Following on from an earlier blog, Rosie sets out the next stages of learning to write. Short, regular writing sessions are key!
Once your child can form letters confidently and independently, they can start to create words. Here are some tips for teaching word formation:
- Start with CVC (consonant, vowel, consonant) words; your child should be learning to read these words in their phonics lessons. Buy a set of letter cards or magnetic letters. Pick out a few of these letters (S,A,T,P,I,C are recommended) and support your child to rearrange them to spell CVC words (e.g. CAT, PAT, TIP). Once they have spelt the word, ask them to write it down using their letter formation skills.
- Write out a CVC word with a missing letter (.g. C_T). Give your child the word (ensuring that you articulate the word very clearly) and ask your child to write the missing letter in the gap (CAT).
- Move on to two missing letters (T_ _), and finally the whole word (_ _ _ ).
- Start to introduce CCVC words (e.g. trap) and CVCC words (e.g. hunt).
- As children progress in phonics, they will start to learn digraphs (two letters that make one sound, e.g. ‘ai’ in ‘train’ or ‘oa’ in ‘boat’). Help your child to practise writing words that contain these digraphs.
Once your child can write simple words, they can begin writing sentences. Listed below are some activities to support this:
- Give your child a scrambled sentence, with a capital letter and full stop included. Try to use sentences that include words and digraphs that they’ve learnt already. For example:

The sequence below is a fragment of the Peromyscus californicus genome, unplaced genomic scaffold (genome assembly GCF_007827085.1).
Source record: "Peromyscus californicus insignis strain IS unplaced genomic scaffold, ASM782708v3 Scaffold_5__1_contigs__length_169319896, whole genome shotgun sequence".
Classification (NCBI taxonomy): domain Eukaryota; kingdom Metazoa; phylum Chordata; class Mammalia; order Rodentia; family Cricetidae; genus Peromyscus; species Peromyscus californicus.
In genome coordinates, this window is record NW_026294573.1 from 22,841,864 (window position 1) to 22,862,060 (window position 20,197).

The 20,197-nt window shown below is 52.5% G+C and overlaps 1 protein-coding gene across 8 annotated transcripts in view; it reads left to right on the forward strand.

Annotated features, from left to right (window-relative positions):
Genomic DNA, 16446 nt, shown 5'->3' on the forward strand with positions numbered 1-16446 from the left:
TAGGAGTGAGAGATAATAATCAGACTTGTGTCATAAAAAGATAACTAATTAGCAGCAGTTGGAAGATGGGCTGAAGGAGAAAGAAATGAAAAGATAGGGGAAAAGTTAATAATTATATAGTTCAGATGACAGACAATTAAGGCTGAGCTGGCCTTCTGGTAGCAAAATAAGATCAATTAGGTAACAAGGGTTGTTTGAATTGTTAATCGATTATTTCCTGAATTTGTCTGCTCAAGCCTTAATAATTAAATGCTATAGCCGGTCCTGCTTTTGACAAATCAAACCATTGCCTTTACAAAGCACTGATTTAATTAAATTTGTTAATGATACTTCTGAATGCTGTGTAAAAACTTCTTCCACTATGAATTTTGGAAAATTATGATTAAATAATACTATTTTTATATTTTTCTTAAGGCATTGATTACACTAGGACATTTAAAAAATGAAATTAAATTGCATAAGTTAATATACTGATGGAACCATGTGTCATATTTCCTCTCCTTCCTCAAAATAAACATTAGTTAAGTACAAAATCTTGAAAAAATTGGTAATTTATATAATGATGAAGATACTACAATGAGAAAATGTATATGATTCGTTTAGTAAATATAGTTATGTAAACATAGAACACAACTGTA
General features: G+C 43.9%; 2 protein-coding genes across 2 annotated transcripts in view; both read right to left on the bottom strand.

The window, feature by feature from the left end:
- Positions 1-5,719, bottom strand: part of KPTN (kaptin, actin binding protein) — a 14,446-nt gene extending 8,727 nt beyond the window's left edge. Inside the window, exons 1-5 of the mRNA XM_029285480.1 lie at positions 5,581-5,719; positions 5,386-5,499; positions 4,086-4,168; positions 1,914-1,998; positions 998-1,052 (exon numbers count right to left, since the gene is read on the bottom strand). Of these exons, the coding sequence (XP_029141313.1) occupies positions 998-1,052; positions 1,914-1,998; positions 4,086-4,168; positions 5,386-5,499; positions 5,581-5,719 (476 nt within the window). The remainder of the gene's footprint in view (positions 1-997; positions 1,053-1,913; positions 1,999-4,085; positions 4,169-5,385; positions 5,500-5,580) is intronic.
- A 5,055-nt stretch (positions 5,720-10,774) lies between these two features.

dog brown. was The
Ask your child to unscramble the sentence and write it down. Make sure they use finger spaces, a capital letter and a full stop:
The dog was brown.
- Move on to supporting your child to write their own sentence. Try giving your child a picture prompt with a sentence starter and ask them to copy and complete the sentence.
Example: Give your child a picture of fish and chips, with the sentence starter ‘I like to eat….’ Encourage them to use their phonics knowledge to spell the words ‘fish and chips’.
- Finally, your child can begin writing whole sentences independently. Give them a picture to write about, or ask them to write a response to a given question. As this stage, do not focus too much on spelling. Children should be encouraged to spell words using their phonics, but they do not need to be able to spell accurately. For example, ‘I went to the beech at nite’ uses correct phonetic spelling, even though the words are spelt incorrectly.
Top tip – a simple way of getting your child writing regularly is to create a daily diary. Encourage your child to write a sentence a day (or more if they are able) to describe what they’ve done. They could draw a picture to go with their sentence, or stick in a photograph. As your child grows, they will be able to look back on what they’ve done and see how much their writing has progressed.